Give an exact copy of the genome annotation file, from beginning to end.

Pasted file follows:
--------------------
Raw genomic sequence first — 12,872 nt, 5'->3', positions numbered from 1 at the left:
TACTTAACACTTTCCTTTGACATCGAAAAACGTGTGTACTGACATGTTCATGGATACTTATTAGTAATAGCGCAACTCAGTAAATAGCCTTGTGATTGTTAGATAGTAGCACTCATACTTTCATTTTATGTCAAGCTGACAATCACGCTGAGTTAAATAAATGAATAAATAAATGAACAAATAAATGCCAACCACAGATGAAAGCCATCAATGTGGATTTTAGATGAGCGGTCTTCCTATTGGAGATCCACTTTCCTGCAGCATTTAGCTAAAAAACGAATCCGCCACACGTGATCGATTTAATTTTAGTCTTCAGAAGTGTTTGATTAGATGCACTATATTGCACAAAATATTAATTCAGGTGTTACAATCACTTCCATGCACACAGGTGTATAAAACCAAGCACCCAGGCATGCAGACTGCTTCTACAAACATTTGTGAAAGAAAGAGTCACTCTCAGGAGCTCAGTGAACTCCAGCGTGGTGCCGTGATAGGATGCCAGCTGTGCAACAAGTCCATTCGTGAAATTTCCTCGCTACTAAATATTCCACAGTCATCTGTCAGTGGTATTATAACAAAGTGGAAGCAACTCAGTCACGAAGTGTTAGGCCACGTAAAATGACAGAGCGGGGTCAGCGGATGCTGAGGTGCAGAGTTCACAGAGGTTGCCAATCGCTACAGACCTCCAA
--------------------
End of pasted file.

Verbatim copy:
Raw genomic sequence first — 12,872 nt, 5'->3', positions numbered from 1 at the left:
TACTTAACACTTTCCTTTGACATCGAAAAACGTGTGTACTGACATGTTCATGGATACTTATTAGTAATAGCGCAACTCAGTAAATAGCCTTGTGATTGTTAGATAGTAGCACTCATACTTTCATTTTATGTCAAGCTGACAATCACGCTGAGTTAAATAAATGAATAAATAAATGAACAAATAAATGCCAACCACAGATGAAAGCCATCAATGTGGATTTTAGATGAGCGGTCTTCCTATTGGAGATCCACTTTCCTGCAGCATTTAGCTAAAAAACGAATCCGCCACACGTGATCGATTTAATTTTAGTCTTCAGAAGTGTTTGATTAGATGCACTATATTGCACAAAATATTAATTCAGGTGTTACAATCACTTCCATGCACACAGGTGTATAAAACCAAGCACCCAGGCATGCAGACTGCTTCTACAAACATTTGTGAAAGAAAGAGTCACTCTCAGGAGCTCAGTGAACTCCAGCGTGGTGCCGTGATAGGATGCCAGCTGTGCAACAAGTCCATTCGTGAAATTTCCTCGCTACTAAATATTCCACAGTCATCTGTCAGTGGTATTATAACAAAGTGGAAGCAACTCAGTCACGAAGTGTTAGGCCACGTAAAATGACAGAGCGGGGTCAGCGGATGCTGAGGTGCAGAGTTCACAGAGGTTGCCAATCGCTACAGACCTCCAA